If a moon orbits in the same direction as its planet's rotation (i.e. a prograde orbit), and its orbital period is longer than its planet's rotational period, then tidal forces would cause the moon to slowly drift away. This is true for the vast majority of moons in the Solar System, and for every large round moon bar Triton.
The moon's orbit would continue expanding, and the planet's rotation would continue slowing down, until both bodies are tidally locked to each other. This is what's expected to happen to the Earth-Moon system if it is not engulfed by the Sun as a red giant.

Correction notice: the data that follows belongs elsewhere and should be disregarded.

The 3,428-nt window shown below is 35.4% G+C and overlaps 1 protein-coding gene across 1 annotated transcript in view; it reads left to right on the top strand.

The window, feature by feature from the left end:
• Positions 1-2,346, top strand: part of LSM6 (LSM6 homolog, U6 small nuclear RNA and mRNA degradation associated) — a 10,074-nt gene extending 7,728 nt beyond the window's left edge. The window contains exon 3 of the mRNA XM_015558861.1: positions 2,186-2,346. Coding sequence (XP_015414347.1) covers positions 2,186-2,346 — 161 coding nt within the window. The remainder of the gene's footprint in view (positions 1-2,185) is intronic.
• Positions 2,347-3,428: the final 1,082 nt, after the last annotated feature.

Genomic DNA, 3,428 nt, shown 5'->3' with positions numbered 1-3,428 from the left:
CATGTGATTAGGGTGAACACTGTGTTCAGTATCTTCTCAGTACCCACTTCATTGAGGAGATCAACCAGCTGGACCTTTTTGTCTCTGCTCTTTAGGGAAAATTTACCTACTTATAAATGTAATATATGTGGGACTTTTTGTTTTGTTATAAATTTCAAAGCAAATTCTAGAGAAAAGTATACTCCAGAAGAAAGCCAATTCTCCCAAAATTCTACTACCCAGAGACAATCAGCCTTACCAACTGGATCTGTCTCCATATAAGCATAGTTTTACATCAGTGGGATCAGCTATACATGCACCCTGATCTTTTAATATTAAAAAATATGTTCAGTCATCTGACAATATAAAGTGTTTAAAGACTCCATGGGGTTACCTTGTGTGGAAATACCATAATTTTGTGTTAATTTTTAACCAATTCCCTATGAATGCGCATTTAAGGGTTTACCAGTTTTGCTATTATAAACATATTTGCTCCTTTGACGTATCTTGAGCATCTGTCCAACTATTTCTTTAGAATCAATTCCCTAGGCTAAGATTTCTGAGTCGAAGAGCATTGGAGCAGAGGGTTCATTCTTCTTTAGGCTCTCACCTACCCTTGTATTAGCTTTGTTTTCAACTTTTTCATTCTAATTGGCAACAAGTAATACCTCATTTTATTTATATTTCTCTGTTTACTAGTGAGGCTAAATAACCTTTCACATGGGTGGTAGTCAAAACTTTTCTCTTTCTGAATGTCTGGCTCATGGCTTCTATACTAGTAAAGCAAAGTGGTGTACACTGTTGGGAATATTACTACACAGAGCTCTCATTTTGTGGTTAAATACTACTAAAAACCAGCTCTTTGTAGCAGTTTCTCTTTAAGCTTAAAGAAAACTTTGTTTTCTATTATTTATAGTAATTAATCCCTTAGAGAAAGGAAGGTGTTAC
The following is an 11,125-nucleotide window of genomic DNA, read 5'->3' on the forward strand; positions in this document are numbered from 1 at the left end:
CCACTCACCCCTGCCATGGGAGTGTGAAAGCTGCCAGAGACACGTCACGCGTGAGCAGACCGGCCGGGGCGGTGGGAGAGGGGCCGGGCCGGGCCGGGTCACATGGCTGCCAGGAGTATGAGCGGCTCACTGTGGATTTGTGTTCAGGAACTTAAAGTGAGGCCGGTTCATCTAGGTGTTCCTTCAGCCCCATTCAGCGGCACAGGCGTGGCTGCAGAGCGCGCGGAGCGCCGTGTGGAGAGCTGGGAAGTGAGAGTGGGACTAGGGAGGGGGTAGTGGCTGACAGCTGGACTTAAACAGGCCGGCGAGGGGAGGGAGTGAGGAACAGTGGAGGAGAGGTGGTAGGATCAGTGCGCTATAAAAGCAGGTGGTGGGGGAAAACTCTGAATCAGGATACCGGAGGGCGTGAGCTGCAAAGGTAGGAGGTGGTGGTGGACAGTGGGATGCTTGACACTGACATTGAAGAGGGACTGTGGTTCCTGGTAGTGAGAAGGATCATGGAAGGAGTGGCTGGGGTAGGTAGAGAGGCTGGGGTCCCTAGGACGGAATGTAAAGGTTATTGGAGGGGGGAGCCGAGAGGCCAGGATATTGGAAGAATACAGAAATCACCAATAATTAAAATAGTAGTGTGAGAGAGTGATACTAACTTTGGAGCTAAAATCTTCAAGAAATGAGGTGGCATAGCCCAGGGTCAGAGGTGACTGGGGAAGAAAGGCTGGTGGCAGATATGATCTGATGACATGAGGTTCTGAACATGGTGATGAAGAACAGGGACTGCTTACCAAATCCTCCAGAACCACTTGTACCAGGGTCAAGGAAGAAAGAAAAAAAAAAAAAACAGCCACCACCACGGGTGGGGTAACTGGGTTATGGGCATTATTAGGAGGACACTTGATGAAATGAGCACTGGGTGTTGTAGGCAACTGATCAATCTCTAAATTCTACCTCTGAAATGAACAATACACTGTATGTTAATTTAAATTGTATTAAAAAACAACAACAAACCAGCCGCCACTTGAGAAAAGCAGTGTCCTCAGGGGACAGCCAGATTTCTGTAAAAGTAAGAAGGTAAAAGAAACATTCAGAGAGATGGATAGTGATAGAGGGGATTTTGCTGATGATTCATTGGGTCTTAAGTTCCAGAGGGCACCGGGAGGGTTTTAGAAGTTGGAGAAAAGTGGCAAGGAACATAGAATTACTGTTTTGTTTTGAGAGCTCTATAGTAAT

However, what if the moon just can't tidally lock its primary? Whether that's because the planet is hundreds of thousands of times more massive than the moon, or because its rotation is too fast to be slowed down in time.
Would the planet's tidal forces seriously cause its moon's orbit to expand so much that it's outside its Hill Sphere? That seems counterintuitive to me. Tidal forces drop by the distance cubed, and as the moon got farther away, the tidal forces that caused it to drift away in the first place would get exponentially weaker.
I've heard the titular claim multiple times, but to me it seems more likely that a moon would asymptotically approach a distance within the Hill Sphere that it can't be pushed farther out of, as the tidal forces would become negligible.